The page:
Since graduating, I have been working at that same firm and I am glad that I decided to major in business. I first started as a digital advertising assistant, and I quickly learned that the world of digital marketing is an incredibly fast-paced sink-or-swim environment. I wanted to swim with the best of them and succeed. So far, my career in advertising has been challenging and rewarding in ways that I never could have imagined. I remember the first potential client that I handled on my own. Everything had been going great until they changed their mind about an important detail a day before we were supposed to present our pitch. Focusing on the big picture helped me come up with a new pitch, and after a long night, lots of coffee, and laser-like focus, I delivered a presentation that I was not only proud of, but that landed us the client.
Three years and numerous client emergencies later, I have learned how to work under pressure, how to push myself, and how to think critically. I also have a much better understanding of who I am and what skills I possess. One of the many things that I have learned about myself over the course of my career is that I am a fan of the law. Over the past three years, I have worked with many lawyers to navigate the muddy waters of user privacy and digital media. I often find myself looking forward to working with our legal team, whereas my coworkers actively avoid them. I have even become friends with my colleagues on the legal team who also enjoy comparing things like data protection laws in the US and the EU and speculating about the future of digital technology regulation.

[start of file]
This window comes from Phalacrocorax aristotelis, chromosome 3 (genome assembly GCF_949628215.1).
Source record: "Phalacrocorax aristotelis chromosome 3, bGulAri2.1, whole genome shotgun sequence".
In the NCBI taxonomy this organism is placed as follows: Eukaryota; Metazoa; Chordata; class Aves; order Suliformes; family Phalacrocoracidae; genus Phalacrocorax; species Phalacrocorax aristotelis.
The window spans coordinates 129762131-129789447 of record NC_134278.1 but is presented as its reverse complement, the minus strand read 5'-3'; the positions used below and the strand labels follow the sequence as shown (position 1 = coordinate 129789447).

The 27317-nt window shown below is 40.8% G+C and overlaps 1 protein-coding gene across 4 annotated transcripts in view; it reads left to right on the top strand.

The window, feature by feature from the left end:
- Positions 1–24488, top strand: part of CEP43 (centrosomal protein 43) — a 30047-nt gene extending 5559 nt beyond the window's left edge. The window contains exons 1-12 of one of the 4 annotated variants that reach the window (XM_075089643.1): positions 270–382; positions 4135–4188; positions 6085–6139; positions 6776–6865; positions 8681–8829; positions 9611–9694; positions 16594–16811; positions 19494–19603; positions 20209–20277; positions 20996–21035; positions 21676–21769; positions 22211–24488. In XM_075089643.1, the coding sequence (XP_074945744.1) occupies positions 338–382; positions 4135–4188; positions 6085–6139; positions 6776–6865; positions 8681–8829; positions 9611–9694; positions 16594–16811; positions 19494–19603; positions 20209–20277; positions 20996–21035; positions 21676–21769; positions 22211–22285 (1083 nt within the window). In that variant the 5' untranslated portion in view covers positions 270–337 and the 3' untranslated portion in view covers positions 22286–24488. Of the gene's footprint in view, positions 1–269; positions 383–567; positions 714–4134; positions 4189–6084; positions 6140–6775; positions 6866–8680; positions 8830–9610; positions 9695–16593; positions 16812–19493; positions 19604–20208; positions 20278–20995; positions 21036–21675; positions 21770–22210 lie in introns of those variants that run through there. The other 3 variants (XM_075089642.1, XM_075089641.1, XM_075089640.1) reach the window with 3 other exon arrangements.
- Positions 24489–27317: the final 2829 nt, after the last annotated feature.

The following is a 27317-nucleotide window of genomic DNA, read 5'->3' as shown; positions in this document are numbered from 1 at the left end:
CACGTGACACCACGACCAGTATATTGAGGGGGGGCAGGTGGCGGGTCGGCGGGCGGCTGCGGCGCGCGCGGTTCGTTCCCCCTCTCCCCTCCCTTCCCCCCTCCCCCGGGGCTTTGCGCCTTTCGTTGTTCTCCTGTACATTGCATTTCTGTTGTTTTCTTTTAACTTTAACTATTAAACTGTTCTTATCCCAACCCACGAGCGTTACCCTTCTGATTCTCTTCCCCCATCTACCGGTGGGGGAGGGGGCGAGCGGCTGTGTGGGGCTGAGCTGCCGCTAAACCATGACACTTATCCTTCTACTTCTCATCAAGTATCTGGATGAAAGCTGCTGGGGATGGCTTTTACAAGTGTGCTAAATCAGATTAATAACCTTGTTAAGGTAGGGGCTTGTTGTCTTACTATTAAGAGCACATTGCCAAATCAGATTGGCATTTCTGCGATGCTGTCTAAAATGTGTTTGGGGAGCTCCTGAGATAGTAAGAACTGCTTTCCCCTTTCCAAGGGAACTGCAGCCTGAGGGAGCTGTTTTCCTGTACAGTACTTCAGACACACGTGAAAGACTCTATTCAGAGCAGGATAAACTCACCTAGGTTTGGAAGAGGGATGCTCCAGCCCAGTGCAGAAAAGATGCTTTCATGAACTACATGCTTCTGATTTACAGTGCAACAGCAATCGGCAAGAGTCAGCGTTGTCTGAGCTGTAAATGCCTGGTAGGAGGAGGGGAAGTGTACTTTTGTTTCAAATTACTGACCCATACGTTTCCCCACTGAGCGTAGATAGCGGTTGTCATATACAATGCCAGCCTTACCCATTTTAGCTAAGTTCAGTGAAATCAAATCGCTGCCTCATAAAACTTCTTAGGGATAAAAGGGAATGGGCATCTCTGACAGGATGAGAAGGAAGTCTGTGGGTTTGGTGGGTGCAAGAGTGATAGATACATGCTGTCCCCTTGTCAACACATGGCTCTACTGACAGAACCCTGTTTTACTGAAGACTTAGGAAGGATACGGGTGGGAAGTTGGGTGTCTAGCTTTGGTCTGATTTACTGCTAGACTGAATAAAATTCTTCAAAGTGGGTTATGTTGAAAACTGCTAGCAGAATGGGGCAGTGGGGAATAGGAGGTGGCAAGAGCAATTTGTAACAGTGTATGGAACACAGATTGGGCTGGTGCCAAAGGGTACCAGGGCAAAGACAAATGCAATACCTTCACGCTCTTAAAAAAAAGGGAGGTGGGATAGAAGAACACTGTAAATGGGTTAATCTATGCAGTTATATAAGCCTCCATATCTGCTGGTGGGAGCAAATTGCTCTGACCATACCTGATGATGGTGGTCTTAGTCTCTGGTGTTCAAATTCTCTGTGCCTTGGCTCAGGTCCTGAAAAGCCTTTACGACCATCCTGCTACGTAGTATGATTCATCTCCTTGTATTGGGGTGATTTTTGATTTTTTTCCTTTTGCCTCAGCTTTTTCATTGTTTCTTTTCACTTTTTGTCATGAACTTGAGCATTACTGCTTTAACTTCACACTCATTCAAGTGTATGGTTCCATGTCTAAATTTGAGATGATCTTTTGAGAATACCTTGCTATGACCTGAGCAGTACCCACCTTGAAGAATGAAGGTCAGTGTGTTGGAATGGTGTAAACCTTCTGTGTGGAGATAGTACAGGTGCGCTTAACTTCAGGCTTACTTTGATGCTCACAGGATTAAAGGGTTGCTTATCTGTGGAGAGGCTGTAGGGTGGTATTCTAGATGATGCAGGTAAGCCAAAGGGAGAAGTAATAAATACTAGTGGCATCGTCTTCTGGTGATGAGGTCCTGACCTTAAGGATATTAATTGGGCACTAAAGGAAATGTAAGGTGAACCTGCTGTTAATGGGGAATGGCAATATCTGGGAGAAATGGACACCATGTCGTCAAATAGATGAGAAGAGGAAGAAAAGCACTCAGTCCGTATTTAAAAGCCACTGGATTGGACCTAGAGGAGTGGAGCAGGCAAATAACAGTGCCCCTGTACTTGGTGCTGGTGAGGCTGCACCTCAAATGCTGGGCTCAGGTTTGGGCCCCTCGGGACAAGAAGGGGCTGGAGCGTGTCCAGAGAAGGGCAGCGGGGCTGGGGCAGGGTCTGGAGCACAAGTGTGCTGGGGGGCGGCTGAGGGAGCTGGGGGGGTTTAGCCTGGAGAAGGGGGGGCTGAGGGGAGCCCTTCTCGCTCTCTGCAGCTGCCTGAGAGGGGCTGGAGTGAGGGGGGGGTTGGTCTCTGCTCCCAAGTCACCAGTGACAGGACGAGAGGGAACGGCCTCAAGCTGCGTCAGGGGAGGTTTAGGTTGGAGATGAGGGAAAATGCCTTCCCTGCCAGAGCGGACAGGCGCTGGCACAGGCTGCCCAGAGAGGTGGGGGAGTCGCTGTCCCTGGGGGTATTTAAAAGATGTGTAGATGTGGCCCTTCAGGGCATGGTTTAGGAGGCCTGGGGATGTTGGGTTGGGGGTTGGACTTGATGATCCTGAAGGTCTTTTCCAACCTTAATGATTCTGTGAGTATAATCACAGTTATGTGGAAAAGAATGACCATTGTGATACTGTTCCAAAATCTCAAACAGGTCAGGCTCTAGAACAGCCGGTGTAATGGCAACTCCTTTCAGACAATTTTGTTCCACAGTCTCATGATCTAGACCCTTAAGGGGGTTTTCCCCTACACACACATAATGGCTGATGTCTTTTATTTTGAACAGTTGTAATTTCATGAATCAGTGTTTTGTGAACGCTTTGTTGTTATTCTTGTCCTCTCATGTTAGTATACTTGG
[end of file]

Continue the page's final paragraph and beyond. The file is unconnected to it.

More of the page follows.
These experiences and conversations have led me to a point where I am interested in various aspects of the law. I now know that I have the skills required to pursue a legal education and that this time around, I am very sure about what I wish to study. Digital technology has evolved rapidly over the last decade, and it is just now starting to become regulated. I believe that this shift is going to open up a more prominent role for those who understand both digital technology and its laws, especially in the corporate world. My goal is to build a career at the intersection of these worlds. The first weekend I spent on my undergrad college campus was simultaneously one of the best and worst of my life.
I was so excited to be away from home, on my own, making new friends and trying new things. One of those things was a party at a sorority house with my friend and roommate, where I thought we both had a great time. Both of us came from small towns, and we had decided to look out for one another. So, when it was time to go home, and I couldn't find her, I started to worry. I spent nearly an hour looking for her before I got her message saying she was already back in our dorm. It took her three months to tell me that she had been raped that night. Her rapist didn't hold a knife to her throat, jump out of a dark alleyway, or slip her a roofie. Her rapist was her long-term boyfriend, with whom she'd been in a long-distance relationship for just over a year.
He assaulted her in a stranger's bedroom while her peers, myself included, danced the night away just a few feet away. I remember feeling overwhelmed when she first told me. I was sad for my friend, angry on her behalf, and disgusted by her rapist's actions. I also felt incredibly guilty because I had been there when it happened. I told myself that I should have stayed with her all night and that I should have seen the abuse - verbal and physical harassment- that he was inflicting on her before it turned sexual. But eventually, I realized that thinking about what could, should, or would've happened doesn't help anyone. I watched my friend go through counseling, attend support groups, and still, she seemed to be hanging on by a thread.